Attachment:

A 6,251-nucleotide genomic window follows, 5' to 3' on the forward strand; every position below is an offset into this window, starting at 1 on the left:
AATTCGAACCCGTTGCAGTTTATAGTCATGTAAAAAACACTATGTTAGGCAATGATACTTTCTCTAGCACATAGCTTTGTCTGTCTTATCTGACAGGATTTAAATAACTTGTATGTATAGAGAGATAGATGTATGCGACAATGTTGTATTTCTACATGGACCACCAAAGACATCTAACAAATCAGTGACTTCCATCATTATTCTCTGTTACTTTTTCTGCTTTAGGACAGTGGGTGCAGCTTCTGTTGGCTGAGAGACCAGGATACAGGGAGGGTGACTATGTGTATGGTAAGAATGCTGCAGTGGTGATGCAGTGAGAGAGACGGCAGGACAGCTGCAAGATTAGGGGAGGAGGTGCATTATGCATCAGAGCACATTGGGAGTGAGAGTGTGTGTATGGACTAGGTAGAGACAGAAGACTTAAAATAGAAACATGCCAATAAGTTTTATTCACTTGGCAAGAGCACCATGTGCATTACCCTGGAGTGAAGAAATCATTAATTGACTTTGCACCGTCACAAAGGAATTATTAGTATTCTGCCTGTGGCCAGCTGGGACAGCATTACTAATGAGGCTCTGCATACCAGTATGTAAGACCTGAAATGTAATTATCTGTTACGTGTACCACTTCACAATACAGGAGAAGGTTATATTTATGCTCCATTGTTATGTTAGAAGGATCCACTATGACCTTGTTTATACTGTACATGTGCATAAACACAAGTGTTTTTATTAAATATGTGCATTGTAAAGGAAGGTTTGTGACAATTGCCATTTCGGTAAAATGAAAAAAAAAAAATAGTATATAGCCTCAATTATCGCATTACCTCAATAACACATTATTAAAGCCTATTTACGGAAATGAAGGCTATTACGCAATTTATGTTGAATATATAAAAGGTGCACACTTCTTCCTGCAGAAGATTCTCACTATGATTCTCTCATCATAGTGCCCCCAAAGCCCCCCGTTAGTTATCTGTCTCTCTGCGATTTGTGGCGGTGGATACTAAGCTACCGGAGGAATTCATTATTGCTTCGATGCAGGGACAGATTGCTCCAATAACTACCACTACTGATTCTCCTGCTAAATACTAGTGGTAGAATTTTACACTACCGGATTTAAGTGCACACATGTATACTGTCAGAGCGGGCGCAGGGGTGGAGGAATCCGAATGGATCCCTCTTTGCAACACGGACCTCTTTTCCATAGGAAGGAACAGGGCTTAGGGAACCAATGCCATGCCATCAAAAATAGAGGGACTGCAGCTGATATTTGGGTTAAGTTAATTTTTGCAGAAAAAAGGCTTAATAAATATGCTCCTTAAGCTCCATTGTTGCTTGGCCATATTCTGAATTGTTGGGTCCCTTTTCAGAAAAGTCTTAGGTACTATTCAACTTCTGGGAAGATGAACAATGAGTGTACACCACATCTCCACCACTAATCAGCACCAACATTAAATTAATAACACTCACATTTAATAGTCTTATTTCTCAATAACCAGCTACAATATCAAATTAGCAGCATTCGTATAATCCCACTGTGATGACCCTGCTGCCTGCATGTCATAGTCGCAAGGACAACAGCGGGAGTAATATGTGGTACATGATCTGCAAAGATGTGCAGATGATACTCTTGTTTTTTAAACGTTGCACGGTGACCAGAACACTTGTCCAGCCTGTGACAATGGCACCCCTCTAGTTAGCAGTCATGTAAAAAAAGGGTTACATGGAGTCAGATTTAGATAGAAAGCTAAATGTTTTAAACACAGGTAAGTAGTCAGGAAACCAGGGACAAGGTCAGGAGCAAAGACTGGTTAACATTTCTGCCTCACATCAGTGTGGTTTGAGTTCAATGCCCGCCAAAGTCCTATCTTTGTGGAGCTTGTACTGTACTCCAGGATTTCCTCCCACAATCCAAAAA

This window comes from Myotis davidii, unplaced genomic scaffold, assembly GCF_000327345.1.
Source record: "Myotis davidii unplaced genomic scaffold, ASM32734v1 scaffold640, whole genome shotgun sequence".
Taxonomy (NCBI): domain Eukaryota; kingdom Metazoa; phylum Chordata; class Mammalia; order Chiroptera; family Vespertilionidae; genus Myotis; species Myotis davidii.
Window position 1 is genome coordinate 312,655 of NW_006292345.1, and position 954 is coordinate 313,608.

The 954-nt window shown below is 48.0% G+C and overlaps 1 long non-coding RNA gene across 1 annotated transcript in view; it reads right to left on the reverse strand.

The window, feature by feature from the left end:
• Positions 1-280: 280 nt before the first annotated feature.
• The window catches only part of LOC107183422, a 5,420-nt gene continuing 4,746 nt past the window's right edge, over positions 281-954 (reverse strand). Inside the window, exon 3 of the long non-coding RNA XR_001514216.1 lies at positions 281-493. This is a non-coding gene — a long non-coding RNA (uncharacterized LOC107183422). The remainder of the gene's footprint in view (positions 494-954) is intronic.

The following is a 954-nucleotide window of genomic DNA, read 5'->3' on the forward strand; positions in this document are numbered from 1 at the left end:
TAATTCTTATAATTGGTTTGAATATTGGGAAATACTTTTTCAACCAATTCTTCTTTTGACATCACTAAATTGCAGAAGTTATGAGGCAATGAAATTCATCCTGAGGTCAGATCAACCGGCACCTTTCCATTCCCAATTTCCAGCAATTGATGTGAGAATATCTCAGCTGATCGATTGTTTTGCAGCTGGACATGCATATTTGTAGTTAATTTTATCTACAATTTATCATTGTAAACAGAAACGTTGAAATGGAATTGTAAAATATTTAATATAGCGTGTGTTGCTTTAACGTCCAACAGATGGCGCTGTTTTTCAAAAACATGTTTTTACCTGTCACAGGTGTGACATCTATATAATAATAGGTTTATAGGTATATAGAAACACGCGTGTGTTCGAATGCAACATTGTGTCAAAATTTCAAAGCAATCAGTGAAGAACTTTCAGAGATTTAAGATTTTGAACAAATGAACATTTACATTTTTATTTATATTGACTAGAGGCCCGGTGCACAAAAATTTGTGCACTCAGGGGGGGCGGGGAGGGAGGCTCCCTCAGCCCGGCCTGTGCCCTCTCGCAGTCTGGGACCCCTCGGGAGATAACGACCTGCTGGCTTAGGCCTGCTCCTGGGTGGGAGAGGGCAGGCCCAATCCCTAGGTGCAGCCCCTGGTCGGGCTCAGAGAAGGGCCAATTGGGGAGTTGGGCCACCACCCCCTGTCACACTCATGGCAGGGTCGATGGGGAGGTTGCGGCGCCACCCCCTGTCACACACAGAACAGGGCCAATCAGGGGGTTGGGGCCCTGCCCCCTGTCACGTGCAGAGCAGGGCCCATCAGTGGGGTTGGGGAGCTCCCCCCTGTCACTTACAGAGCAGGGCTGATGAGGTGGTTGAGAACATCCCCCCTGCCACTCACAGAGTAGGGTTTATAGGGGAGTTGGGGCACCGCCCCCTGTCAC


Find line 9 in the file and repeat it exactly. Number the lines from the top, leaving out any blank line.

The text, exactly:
• Positions 1-280: 280 nt before the first annotated feature.